Making fish is easy & Finnan "pollie"
Over the next few weeks, we are going to be sharing some tips, tricks, and recipes for preparing seafood from Maine fishermen and fishing families. To get us started, I have a few things for you to keep in mind that I'd like to share with you, and a recipe that I'm attempting for the first time that will help encourage you to start making more seafood at home. (Did you know that I'm part of a fishing family?)
So, without further ado, here are 10 things that you can fathom about making seafood at home:
Making seafood at home is fun, good for you, and probably a lot easier than you think.
Buying Maine fish from local Maine businesses and Maine fishermen almost guarantees that whatever you make will be delicious. Why? Because Maine seafood is delicious.
Ask whomever you are purchasing the seafood from for help. Ask them things like, are there bones and if so can you help me remove them; how do you cook your lobster; what's the easiest or best way to prepare this?
You can buy fish in "bulk" and store it to have for a long time. Stored properly, seafood can last a long time, and even better, most fish can be cooked from frozen.
Cooking fish is wicked fast, bub. It's also quick to marinade. Find a few different recipes before you buy so that you can know what you need for ingredients and how to prep the fish.
The right tools help. Sharp knives and a good fish spatula are not necessary but they do make things easier to fillet and flip.
It always helps to dry off your fish, lobster meat, scallops, or whatever. Sometimes after you defrost fish or purchase it, it can be a little wet, which will water down your recipe. Grab a few paper towels and dry it off.
You do not have to immediately remove the skin. Either prep it properly so that you can eat it, or after you cook the fish it will be easier to remove.
Fat is seafood's bestie. Use butter, oil, or mayo to coat fish and cook it, and it will be fin-tastic.
Try whole fish! (That's a post for another time.)
Here's my little story about making a new-to-me recipe that might give you just the bit of confidence that you need to tackle your own new fish recipe.
Last night I spoke with a fisherman with whom we work very closely named Randy Cushman. Randy fishes for groundfish, often targeting American plaice and is the proud owner of a beautiful wooden boat, F/V Ella Christine. He's a fourth-generation fisherman and a Maine Coast Fishermen's Association board member. I asked Randy what his favorite way to prepare fish was and we got talking about a bunch of different seafood recipes. He mentioned that one time he and his wife made Finnan haddie but used pollock. Finnan haddie is a smoked haddock dish traditionally from Scotland but popular with many fishing families in Maine. I've made versions of smoked haddock dishes before but thought I'd give the pollock version a shot; I have lots of pollock in my freezer from Gulf of Maine Sashimi.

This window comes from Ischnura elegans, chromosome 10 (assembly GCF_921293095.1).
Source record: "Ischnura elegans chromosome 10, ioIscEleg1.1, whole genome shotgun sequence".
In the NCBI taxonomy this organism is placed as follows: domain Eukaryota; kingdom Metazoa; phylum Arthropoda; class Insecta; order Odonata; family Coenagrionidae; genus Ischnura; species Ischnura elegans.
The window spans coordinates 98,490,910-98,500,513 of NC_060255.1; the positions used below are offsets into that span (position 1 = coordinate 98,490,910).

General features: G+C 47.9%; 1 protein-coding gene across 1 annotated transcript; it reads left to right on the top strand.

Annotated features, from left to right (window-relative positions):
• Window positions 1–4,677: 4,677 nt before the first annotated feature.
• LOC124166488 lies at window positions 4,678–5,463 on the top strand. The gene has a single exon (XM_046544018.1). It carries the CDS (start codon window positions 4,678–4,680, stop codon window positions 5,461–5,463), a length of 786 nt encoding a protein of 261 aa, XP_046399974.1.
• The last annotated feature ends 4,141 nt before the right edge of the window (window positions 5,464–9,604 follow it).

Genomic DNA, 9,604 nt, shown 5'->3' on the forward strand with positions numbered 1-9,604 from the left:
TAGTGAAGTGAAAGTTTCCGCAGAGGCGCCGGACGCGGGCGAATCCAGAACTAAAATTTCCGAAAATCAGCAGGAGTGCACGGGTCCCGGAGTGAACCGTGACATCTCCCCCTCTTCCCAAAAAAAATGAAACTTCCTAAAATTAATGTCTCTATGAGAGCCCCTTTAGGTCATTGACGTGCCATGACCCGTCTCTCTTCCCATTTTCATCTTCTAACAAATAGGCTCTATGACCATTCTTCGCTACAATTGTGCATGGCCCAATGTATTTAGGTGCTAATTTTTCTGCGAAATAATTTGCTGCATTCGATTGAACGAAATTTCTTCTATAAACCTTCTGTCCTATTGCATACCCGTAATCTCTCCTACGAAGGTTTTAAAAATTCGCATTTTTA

I started out by reading a number of versions of Finnan haddie recipes and making some notes. After defrosting the pollock I put it on the smoker at 250° for just about one-and-a-half hours. Then I took the pollock off the smoker and let it cool. While the fish was smoking and then cooling I soaked a handful of plain cashews in water because I don't eat a lot of dairy. Pureed cashews make a great cream substitute. (So keep in mind, you can always find Finnan haddie recipes full of butter and cream but below is what I did.)
Milk (I used plain, unsweetened almond milk. Just enough to cover the fish.)
2 Cloves of Garlic
Onion (I used a half a shallot.)
Thyme (Just a sprig or a pinch.)
Heavy Cream (I used pureed cashews with olive oil to thicken instead of heavy cream.)
Salt and Pepper
Smoked Pollock (I used about a pound but I prefer more fish than all the other ingredients. You can use about 2/3 to 1 lbs for this recipe.)
Warm up the smoked fish, potato, onion, thyme, and garlic in (almond) milk in a saucepan on low heat for about 30-60 minutes or until soft. You are going to discard the milk so use just enough to cover the ingredients. Once warmed, pour the mixture through a sieve. (If you use thyme sprigs remove them and discard the milk.)
Using a fork, gently mash the pollock, potato, onions, and garlic together, adding enough cream (or cashews!) to make a thick paste-like mixture. Add salt and pepper to taste.
You can serve the mixture on toast or crackers. I will be eating this for breakfast, lunch, and/or dinner. I'll serve it on toast, with eggs, alongside avocadoes, or in a dish with some crackers on the side. If you make it, and I hope you do, please let me know how it goes! You can email me at firstname.lastname@example.org. You can also tag us on social media @mainecoastfishermen.
Here are the recipes I looked at the to come up with one that worked for me:
Finnan haddie Canapes (Martha Stewart)